Staring at the snow falling outside my living room window, it’s difficult to believe we will be starting the annual review process next month in some of our districts.  Whether we are planning next year’s program for a preschooler or an eighteen year old, we need to always remember that our job as special educators is to develop quality IEPs that will make a difference in the lives of our students. In developing IEPs we need to be able to describe student’s unique needs and the specially designed instruction and services that will help the student be as successful as possible.

Having developed many IEPs with colleagues and families in the past, I know that developing quality IEPs often feels like an overwhelming and daunting task.  Here is a checklist of ten questions that may help you decide if you have all the necessary information before attending your student’s annual review meeting:

  1. Does the Present Level of Performance (PLEP) describe the present level of academic and functional performance? Is there objective data in the PLEP or does it contain subjective opinions?
  2. Does the PLEP explain how the child’s disability affects the child’s involvement and progress in general education?
  3. Does the PLEP mention what interventions have been successful and the student’s rate of progress?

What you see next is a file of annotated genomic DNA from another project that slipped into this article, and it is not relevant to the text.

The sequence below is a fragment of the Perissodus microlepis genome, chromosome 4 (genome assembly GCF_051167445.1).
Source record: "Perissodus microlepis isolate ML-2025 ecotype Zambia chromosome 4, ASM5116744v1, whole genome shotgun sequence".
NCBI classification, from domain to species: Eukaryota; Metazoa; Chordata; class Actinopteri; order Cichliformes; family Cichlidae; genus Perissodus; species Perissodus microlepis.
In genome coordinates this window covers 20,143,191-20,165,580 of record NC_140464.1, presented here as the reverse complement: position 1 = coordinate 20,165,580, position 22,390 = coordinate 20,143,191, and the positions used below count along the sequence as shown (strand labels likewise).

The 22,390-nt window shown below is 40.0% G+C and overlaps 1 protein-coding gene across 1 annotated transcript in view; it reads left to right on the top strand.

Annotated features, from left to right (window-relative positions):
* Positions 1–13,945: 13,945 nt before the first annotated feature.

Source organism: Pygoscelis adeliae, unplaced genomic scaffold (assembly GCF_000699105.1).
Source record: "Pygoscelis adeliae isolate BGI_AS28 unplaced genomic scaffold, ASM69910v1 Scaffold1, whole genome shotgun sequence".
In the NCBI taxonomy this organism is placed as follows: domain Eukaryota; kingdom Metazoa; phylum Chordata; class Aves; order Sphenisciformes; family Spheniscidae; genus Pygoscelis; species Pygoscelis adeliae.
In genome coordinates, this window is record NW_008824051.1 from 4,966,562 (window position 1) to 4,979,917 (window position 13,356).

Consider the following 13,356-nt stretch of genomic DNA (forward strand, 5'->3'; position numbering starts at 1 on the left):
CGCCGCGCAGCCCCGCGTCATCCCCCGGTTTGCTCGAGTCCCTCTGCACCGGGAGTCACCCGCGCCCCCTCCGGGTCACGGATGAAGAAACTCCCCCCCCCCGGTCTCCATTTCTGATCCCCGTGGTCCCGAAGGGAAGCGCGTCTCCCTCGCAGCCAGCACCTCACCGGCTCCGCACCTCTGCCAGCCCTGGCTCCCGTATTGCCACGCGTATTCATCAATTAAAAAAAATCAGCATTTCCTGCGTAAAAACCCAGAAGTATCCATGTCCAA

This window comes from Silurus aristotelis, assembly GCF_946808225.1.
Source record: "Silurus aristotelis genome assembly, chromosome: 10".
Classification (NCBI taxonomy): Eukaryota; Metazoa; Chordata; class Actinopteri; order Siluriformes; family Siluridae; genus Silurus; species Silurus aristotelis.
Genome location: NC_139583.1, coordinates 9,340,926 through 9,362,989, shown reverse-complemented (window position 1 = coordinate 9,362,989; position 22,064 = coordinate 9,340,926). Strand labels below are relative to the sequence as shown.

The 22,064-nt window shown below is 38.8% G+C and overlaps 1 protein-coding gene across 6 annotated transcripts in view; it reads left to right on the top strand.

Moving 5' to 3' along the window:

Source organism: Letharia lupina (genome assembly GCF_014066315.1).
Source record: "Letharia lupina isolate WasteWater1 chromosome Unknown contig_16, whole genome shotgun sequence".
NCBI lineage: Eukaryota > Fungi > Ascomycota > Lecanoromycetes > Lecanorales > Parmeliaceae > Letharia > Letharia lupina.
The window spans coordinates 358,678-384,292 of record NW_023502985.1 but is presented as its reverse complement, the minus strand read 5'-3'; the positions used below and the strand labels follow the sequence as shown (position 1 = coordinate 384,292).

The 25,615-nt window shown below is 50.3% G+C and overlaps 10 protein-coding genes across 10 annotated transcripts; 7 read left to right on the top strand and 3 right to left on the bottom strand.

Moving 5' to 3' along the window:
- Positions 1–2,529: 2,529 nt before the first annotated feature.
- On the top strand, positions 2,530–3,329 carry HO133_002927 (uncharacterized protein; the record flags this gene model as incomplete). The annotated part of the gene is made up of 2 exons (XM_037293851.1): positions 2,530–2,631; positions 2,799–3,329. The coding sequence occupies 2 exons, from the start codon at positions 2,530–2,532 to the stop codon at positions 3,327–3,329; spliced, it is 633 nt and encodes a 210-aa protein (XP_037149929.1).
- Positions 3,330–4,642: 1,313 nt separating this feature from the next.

4. Does the PLEP include the parent’s and student’s perspective?
  5. Does the IEP include consideration of behavioral and/or second language needs that may impact the student’s progress?
  6. Does the IEP make it clear how the student will have access to curricula and strategies aligned to state standards?
  7. Does the IEP have measurable and observable goals? Are these goals ambitious and challenging?
  8. Does the IEP have special education services/program modifications/ supports that are “reasonably calculated” to enable the child to make progress?
  9. Does the IEP pass the “stranger test”; i.e., describes the unique needs of this specific student sufficiently that an individual who has not met the child would recognize him or her?
  10. Does the IEP reflect the input of the whole CSE team including the parent and student?


Remember, this list is not exhaustive – but it is a place to start!